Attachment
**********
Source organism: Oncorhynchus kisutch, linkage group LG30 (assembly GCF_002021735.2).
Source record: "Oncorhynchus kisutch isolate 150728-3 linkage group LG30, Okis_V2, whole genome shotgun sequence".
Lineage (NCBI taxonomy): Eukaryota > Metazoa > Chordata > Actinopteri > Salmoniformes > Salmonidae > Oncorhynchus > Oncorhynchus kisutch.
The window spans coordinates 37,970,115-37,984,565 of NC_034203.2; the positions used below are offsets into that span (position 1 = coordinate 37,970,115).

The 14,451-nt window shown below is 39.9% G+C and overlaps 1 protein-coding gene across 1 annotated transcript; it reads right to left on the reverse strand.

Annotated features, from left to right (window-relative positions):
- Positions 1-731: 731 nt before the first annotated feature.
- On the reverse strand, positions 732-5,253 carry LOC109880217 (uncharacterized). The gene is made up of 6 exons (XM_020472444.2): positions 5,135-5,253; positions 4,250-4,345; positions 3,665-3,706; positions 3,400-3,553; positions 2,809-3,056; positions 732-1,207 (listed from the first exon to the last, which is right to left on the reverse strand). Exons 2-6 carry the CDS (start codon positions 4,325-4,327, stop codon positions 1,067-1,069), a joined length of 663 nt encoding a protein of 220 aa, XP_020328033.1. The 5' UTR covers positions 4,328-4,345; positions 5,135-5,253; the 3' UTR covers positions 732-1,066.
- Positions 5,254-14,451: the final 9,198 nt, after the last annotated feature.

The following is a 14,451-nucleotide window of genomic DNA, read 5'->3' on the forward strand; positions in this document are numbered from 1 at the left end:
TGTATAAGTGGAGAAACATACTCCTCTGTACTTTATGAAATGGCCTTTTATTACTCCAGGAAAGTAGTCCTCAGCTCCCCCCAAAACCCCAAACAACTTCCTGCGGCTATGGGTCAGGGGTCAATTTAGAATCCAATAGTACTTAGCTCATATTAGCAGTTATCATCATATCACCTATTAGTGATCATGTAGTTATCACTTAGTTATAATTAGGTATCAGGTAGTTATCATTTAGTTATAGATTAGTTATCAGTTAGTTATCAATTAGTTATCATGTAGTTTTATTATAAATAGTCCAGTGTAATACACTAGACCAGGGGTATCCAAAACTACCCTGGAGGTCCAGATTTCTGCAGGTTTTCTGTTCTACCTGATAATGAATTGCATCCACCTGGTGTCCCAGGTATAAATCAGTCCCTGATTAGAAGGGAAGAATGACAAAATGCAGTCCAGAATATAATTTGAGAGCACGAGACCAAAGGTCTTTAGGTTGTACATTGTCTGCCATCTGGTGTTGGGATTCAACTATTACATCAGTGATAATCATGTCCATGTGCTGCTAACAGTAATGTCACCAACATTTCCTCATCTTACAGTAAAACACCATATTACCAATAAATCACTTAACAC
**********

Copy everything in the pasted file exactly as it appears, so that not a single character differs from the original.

Source organism: Oncorhynchus kisutch, linkage group LG30 (assembly GCF_002021735.2).
Source record: "Oncorhynchus kisutch isolate 150728-3 linkage group LG30, Okis_V2, whole genome shotgun sequence".
Lineage (NCBI taxonomy): Eukaryota > Metazoa > Chordata > Actinopteri > Salmoniformes > Salmonidae > Oncorhynchus > Oncorhynchus kisutch.
The window spans coordinates 37,970,115-37,984,565 of NC_034203.2; the positions used below are offsets into that span (position 1 = coordinate 37,970,115).

The 14,451-nt window shown below is 39.9% G+C and overlaps 1 protein-coding gene across 1 annotated transcript; it reads right to left on the reverse strand.

Annotated features, from left to right (window-relative positions):
- Positions 1-731: 731 nt before the first annotated feature.
- On the reverse strand, positions 732-5,253 carry LOC109880217 (uncharacterized). The gene is made up of 6 exons (XM_020472444.2): positions 5,135-5,253; positions 4,250-4,345; positions 3,665-3,706; positions 3,400-3,553; positions 2,809-3,056; positions 732-1,207 (listed from the first exon to the last, which is right to left on the reverse strand). Exons 2-6 carry the CDS (start codon positions 4,325-4,327, stop codon positions 1,067-1,069), a joined length of 663 nt encoding a protein of 220 aa, XP_020328033.1. The 5' UTR covers positions 4,328-4,345; positions 5,135-5,253; the 3' UTR covers positions 732-1,066.
- Positions 5,254-14,451: the final 9,198 nt, after the last annotated feature.

The following is a 14,451-nucleotide window of genomic DNA, read 5'->3' on the forward strand; positions in this document are numbered from 1 at the left end:
TGTATAAGTGGAGAAACATACTCCTCTGTACTTTATGAAATGGCCTTTTATTACTCCAGGAAAGTAGTCCTCAGCTCCCCCCAAAACCCCAAACAACTTCCTGCGGCTATGGGTCAGGGGTCAATTTAGAATCCAATAGTACTTAGCTCATATTAGCAGTTATCATCATATCACCTATTAGTGATCATGTAGTTATCACTTAGTTATAATTAGGTATCAGGTAGTTATCATTTAGTTATAGATTAGTTATCAGTTAGTTATCAATTAGTTATCATGTAGTTTTATTATAAATAGTCCAGTGTAATACACTAGACCAGGGGTATCCAAAACTACCCTGGAGGTCCAGATTTCTGCAGGTTTTCTGTTCTACCTGATAATGAATTGCATCCACCTGGTGTCCCAGGTATAAATCAGTCCCTGATTAGAAGGGAAGAATGACAAAATGCAGTCCAGAATATAATTTGAGAGCACGAGACCAAAGGTCTTTAGGTTGTACATTGTCTGCCATCTGGTGTTGGGATTCAACTATTACATCAGTGATAATCATGTCCATGTGCTGCTAACAGTAATGTCACCAACATTTCCTCATCTTACAGTAAAACACCATATTACCAATAAATCACTTAACAC